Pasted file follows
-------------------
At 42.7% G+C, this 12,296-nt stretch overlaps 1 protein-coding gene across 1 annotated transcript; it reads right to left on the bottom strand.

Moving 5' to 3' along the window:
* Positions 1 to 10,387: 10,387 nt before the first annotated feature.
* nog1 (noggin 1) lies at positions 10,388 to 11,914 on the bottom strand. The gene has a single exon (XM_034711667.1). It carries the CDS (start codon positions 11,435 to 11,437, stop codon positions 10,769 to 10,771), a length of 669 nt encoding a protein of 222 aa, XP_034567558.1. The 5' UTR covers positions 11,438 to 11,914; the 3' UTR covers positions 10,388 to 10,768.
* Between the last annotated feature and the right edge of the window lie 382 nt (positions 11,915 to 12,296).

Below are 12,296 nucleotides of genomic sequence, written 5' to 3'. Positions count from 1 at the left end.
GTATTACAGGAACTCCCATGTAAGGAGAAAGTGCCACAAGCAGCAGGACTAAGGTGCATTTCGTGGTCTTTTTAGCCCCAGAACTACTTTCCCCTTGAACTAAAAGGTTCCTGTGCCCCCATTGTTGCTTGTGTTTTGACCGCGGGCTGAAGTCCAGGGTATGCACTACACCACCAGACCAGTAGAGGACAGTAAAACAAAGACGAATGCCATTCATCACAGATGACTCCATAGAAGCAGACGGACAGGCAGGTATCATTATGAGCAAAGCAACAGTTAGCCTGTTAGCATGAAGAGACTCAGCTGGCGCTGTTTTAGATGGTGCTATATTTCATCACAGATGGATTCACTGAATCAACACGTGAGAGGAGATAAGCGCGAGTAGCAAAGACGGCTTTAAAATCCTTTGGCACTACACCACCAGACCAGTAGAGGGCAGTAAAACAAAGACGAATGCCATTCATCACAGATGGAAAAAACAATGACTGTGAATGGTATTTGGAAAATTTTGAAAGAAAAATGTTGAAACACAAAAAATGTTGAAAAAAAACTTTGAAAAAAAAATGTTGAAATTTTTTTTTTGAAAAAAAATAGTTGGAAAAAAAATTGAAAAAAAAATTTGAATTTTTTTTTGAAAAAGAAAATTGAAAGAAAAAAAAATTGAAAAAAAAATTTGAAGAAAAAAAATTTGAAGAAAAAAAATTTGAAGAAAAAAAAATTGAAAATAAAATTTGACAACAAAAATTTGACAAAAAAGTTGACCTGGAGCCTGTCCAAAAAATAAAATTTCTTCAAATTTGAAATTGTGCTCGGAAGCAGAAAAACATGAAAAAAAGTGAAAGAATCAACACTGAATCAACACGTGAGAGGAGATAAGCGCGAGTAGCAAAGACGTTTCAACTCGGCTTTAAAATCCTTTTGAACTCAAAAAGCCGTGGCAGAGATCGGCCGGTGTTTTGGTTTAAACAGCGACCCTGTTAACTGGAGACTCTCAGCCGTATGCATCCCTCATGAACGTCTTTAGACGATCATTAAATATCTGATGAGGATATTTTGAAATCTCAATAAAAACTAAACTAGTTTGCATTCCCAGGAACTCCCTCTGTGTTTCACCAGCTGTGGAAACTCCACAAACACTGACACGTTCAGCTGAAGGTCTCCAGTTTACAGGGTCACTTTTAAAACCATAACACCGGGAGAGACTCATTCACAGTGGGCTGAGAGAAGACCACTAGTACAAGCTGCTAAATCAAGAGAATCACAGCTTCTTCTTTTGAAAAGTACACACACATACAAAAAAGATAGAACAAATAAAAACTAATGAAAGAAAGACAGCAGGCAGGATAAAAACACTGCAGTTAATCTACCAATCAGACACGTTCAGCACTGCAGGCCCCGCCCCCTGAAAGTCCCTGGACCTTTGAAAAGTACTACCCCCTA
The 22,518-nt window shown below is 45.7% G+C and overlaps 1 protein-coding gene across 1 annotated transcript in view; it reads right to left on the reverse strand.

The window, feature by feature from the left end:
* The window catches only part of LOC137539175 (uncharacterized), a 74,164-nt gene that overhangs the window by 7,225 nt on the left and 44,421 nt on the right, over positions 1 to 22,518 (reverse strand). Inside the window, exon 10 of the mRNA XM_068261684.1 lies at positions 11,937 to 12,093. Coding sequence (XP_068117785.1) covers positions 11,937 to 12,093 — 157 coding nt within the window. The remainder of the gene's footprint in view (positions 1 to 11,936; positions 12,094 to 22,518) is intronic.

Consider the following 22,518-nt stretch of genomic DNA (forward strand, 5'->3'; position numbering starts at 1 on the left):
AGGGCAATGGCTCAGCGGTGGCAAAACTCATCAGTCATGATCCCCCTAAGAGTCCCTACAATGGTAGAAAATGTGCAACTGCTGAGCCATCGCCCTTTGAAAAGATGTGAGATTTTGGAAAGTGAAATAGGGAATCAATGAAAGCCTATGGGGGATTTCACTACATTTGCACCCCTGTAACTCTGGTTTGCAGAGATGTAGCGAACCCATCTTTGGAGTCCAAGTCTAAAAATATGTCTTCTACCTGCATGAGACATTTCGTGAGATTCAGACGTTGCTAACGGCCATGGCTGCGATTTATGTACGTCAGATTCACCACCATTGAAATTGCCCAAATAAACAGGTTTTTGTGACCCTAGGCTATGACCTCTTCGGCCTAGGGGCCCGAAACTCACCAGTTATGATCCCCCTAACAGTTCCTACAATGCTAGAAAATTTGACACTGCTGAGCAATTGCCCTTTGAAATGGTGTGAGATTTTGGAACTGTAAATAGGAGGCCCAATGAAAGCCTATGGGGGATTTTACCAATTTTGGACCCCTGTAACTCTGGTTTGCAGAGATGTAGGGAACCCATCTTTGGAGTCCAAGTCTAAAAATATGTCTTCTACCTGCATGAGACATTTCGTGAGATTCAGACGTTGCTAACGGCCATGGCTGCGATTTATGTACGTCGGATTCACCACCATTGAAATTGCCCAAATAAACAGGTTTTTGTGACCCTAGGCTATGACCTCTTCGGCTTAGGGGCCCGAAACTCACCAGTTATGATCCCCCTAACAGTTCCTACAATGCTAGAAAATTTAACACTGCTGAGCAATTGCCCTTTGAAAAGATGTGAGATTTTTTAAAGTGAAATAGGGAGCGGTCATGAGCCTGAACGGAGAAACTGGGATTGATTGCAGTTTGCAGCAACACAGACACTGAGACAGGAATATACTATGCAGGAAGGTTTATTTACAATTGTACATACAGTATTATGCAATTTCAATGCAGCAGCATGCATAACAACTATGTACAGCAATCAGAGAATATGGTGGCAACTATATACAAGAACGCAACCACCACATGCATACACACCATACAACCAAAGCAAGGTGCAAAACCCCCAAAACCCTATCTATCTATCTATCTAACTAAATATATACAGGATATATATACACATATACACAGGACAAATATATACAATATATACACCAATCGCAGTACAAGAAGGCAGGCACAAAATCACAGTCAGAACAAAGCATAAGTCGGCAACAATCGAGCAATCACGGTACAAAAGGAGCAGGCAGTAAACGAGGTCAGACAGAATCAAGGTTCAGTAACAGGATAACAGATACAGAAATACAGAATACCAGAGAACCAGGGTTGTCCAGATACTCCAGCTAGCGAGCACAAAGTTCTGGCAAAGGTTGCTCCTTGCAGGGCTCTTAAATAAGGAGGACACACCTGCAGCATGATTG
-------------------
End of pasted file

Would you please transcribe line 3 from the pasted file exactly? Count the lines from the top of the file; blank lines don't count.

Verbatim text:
* Positions 1 to 10,387: 10,387 nt before the first annotated feature.